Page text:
will sink. Getting published consistently, even on lesser sites, will push those Google rankings
So don’t give up, even if you get lots of rejections.
TIP #6: USE OTHER AVAILABLE TOOLS
You don’t have to be the one reaching out to people. Services like HARO (Help A Reporter Out)
and Reporter Connection can do some of this work for you.
Reporters tell HARO and Reporter Connection exactly what stories they are working on and
what types of sources they are looking for. HARO and Reporter Connection then send out daily emails that you can scan to see if any match your expertise. There are consistently amazing
success stories of national exposure that have come from businesses using these resources.
Register on these websites and get in their databases so reporters can reach out to you as an
expert for information to help them write their articles.
TIP #7: BUILD RELATIONSHIPS
Creating a relationship doesn’t happen with one email or phone call. It takes time and
persistence, which might just get you published on that large media outlet, the CNN of your
industry, and gain great exposure for your business.
Here are some tips to build relationships (some might say to “suck up”) to editors, journalists
- Comment on articles, blogs or other content that they’re publishing on Twitter, Facebook or other online sites. Whenever possible, try to be the first one to comment. (Subscribe to their RSS feed so you’ll immediately know when new content has been posted.)
- Say how much you like what they publish and that’s why you keep commenting, following or participating in their surveys. If you comment again and again, you might be recognized when you contact them about publishing your content on their site.
- On your own site, brag about the person you want to contact. Put the person’s name in quotes so they’ll easily find it when monitoring their online reputation. Once they find your site and see themselves mentioned, they’ll know who you are and probably be positive toward your request.
- Send tips or information you know might be of interest to the person, along with a little note that you thought they might find the data useful since they write about that topic a lot.
You’re not selling your company. This is a “soft sell” to identify who you are so these folks might
recognize you when you make your pitch.
The information below shows a person that my company has been connecting with and doing
small articles for since 2009. No home runs yet, but many base hits. Plus we’re developing a
great two-way relationship so we might do something big with them down the road.
What I’ve done so far includes commenting on things the company has written, writing articles
for their website, contributing to their forum and becoming a forum moderator because they
liked me so much. This has led to having my company profile on his site. As a favor to the client,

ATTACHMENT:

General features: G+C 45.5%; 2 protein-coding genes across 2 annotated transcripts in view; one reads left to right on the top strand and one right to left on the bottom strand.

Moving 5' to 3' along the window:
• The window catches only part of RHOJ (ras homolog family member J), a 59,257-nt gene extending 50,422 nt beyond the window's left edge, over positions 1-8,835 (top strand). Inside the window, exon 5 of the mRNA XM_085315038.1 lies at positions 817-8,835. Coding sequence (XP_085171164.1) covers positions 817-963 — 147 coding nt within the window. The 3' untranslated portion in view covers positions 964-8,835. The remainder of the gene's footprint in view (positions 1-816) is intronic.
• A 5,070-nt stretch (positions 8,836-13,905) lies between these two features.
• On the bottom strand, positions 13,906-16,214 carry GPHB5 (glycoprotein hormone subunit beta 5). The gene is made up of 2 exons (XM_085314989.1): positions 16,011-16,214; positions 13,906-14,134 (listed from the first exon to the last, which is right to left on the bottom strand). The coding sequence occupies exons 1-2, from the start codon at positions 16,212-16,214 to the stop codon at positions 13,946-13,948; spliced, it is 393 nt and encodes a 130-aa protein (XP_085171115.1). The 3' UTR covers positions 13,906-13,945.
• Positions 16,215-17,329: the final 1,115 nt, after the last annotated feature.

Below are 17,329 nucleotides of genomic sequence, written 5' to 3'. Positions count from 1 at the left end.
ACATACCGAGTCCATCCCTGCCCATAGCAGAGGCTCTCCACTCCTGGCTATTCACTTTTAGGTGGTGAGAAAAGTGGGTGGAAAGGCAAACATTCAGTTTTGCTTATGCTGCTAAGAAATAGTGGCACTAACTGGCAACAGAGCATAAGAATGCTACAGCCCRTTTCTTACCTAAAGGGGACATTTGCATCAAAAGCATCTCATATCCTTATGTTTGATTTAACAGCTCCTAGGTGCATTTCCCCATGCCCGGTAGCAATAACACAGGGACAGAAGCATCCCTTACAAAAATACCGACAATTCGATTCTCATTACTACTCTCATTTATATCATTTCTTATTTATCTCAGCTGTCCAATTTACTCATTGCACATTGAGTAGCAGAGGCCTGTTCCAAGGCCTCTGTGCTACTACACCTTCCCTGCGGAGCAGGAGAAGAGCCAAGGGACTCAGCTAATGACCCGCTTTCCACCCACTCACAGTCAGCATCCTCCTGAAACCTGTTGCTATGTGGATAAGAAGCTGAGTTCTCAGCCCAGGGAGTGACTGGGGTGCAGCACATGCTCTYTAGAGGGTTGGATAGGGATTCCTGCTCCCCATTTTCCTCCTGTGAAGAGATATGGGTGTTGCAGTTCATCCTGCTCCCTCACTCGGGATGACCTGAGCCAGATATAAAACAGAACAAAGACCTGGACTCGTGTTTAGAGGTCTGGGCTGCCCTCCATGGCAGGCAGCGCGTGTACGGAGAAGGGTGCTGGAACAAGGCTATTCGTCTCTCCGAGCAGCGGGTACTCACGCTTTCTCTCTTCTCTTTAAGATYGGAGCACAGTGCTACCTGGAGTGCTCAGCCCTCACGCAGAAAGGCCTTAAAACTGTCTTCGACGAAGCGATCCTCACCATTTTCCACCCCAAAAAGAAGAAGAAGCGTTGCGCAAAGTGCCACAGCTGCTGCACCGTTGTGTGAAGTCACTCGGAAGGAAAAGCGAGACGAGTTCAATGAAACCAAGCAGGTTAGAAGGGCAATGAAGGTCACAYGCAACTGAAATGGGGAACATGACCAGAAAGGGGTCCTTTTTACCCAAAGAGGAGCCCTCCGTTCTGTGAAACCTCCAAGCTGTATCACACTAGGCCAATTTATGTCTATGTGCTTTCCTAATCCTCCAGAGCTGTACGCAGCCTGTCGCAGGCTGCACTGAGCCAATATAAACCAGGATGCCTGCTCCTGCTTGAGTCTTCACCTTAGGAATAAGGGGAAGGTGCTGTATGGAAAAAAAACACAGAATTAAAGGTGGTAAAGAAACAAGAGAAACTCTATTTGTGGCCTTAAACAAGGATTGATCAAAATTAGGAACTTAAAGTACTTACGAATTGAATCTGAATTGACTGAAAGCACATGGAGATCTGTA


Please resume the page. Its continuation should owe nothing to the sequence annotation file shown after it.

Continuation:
I even asked my employees to create graphics for an article they were writing.
I’m patiently building my relationship with this person in the hopes of something big in the
TIP #8: CONSISTENCY IS KEY
Your goal is to consistently see your business in print. Aim not for home runs but for consistent
A successful media outreach program consistently connects with companies on their list,
consistently sends out queries, and consistently follows up on their goal to provide a high value
company with some well-written content that they will publish.
There are no guarantees in the PR business, but if (and when) you do get that big hit, the
visibility and sense of accomplishment you’ll receive are well worth it! In the meantime, don’t
The large media outlets require lots of continued effort, so keep working in the forums, blogs or
other areas. As you build up your reputation and your qualifications, you’ll be able to reach out
to larger and larger media outlets with more and more success.
See our website for more tips and information or to ask us any specific questions you have
about this process.
To successfully publish your company’s content on high value websites, follow these steps:
- Open your Online PR Template.
- Choose a Website/Person to influence.
- Identify how you can contribute (i.e. add value) to that site.
- Develop a list of content ideas.
- Decide on a pitch tactic.
- Prepare an email/phone call with your specific content ideas.
- Follow all of our tips.
Getting published on high-value sites is difficult, but not impossible. By combining the steps and
tips in this tutorial with a commitment to long-term, consistent effort, you will hit that home
run sooner than you think.
For this tutorial, you will need:
To complete this tutorial, you will need to have watched this tutorial: